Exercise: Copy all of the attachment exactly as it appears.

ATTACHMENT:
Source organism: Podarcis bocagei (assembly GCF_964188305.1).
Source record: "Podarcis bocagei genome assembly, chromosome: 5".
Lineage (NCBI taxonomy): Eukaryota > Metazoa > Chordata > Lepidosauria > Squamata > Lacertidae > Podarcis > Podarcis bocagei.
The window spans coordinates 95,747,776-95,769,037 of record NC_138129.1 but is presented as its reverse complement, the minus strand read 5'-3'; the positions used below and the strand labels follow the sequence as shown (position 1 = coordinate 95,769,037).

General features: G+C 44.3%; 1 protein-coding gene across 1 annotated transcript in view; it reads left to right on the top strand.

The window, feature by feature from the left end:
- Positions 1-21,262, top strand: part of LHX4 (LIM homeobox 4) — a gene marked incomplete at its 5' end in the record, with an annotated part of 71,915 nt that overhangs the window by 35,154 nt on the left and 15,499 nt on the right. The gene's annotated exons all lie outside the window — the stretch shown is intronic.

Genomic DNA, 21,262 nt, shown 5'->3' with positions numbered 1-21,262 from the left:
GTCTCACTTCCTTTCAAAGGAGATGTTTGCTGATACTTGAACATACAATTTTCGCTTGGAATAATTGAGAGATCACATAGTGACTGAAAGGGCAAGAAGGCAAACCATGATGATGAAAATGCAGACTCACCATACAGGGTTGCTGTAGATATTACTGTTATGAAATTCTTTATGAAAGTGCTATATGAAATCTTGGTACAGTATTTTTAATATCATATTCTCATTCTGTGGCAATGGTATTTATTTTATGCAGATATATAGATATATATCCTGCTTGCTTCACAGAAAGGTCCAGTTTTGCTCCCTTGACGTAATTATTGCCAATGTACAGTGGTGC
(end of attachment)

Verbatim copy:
Source organism: Podarcis bocagei (assembly GCF_964188305.1).
Source record: "Podarcis bocagei genome assembly, chromosome: 5".
Lineage (NCBI taxonomy): Eukaryota > Metazoa > Chordata > Lepidosauria > Squamata > Lacertidae > Podarcis > Podarcis bocagei.
The window spans coordinates 95,747,776-95,769,037 of record NC_138129.1 but is presented as its reverse complement, the minus strand read 5'-3'; the positions used below and the strand labels follow the sequence as shown (position 1 = coordinate 95,769,037).

General features: G+C 44.3%; 1 protein-coding gene across 1 annotated transcript in view; it reads left to right on the top strand.

The window, feature by feature from the left end:
- Positions 1-21,262, top strand: part of LHX4 (LIM homeobox 4) — a gene marked incomplete at its 5' end in the record, with an annotated part of 71,915 nt that overhangs the window by 35,154 nt on the left and 15,499 nt on the right. The gene's annotated exons all lie outside the window — the stretch shown is intronic.

Genomic DNA, 21,262 nt, shown 5'->3' with positions numbered 1-21,262 from the left:
GTCTCACTTCCTTTCAAAGGAGATGTTTGCTGATACTTGAACATACAATTTTCGCTTGGAATAATTGAGAGATCACATAGTGACTGAAAGGGCAAGAAGGCAAACCATGATGATGAAAATGCAGACTCACCATACAGGGTTGCTGTAGATATTACTGTTATGAAATTCTTTATGAAAGTGCTATATGAAATCTTGGTACAGTATTTTTAATATCATATTCTCATTCTGTGGCAATGGTATTTATTTTATGCAGATATATAGATATATATCCTGCTTGCTTCACAGAAAGGTCCAGTTTTGCTCCCTTGACGTAATTATTGCCAATGTACAGTGGTGC